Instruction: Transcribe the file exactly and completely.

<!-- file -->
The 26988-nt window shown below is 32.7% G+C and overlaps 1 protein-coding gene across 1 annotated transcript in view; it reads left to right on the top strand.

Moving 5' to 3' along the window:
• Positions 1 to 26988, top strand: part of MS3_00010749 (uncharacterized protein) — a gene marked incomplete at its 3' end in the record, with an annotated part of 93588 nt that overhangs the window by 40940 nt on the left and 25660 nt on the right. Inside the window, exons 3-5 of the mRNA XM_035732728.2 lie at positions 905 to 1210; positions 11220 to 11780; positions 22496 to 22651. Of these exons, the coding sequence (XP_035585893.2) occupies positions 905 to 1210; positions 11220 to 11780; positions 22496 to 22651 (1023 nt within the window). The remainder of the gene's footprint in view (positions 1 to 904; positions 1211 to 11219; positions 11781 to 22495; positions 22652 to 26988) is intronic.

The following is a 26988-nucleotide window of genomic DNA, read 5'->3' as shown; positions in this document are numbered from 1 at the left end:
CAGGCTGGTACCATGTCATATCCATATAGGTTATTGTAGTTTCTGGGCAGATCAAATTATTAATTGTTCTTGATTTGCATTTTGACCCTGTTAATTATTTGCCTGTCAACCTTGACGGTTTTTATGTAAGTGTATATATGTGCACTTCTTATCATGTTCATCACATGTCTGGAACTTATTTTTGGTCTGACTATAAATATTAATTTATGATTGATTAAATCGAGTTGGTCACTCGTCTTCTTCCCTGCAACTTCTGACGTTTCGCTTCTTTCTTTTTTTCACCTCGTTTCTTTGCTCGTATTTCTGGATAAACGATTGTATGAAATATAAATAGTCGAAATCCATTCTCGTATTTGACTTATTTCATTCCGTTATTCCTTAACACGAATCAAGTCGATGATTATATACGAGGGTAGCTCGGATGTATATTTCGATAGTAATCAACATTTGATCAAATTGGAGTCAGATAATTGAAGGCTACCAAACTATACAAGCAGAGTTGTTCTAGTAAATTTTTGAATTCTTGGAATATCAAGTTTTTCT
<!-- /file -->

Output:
The 26988-nt window shown below is 32.7% G+C and overlaps 1 protein-coding gene across 1 annotated transcript in view; it reads left to right on the top strand.

Moving 5' to 3' along the window:
• Positions 1 to 26988, top strand: part of MS3_00010749 (uncharacterized protein) — a gene marked incomplete at its 3' end in the record, with an annotated part of 93588 nt that overhangs the window by 40940 nt on the left and 25660 nt on the right. Inside the window, exons 3-5 of the mRNA XM_035732728.2 lie at positions 905 to 1210; positions 11220 to 11780; positions 22496 to 22651. Of these exons, the coding sequence (XP_035585893.2) occupies positions 905 to 1210; positions 11220 to 11780; positions 22496 to 22651 (1023 nt within the window). The remainder of the gene's footprint in view (positions 1 to 904; positions 1211 to 11219; positions 11781 to 22495; positions 22652 to 26988) is intronic.

The following is a 26988-nucleotide window of genomic DNA, read 5'->3' as shown; positions in this document are numbered from 1 at the left end:
CAGGCTGGTACCATGTCATATCCATATAGGTTATTGTAGTTTCTGGGCAGATCAAATTATTAATTGTTCTTGATTTGCATTTTGACCCTGTTAATTATTTGCCTGTCAACCTTGACGGTTTTTATGTAAGTGTATATATGTGCACTTCTTATCATGTTCATCACATGTCTGGAACTTATTTTTGGTCTGACTATAAATATTAATTTATGATTGATTAAATCGAGTTGGTCACTCGTCTTCTTCCCTGCAACTTCTGACGTTTCGCTTCTTTCTTTTTTTCACCTCGTTTCTTTGCTCGTATTTCTGGATAAACGATTGTATGAAATATAAATAGTCGAAATCCATTCTCGTATTTGACTTATTTCATTCCGTTATTCCTTAACACGAATCAAGTCGATGATTATATACGAGGGTAGCTCGGATGTATATTTCGATAGTAATCAACATTTGATCAAATTGGAGTCAGATAATTGAAGGCTACCAAACTATACAAGCAGAGTTGTTCTAGTAAATTTTTGAATTCTTGGAATATCAAGTTTTTCT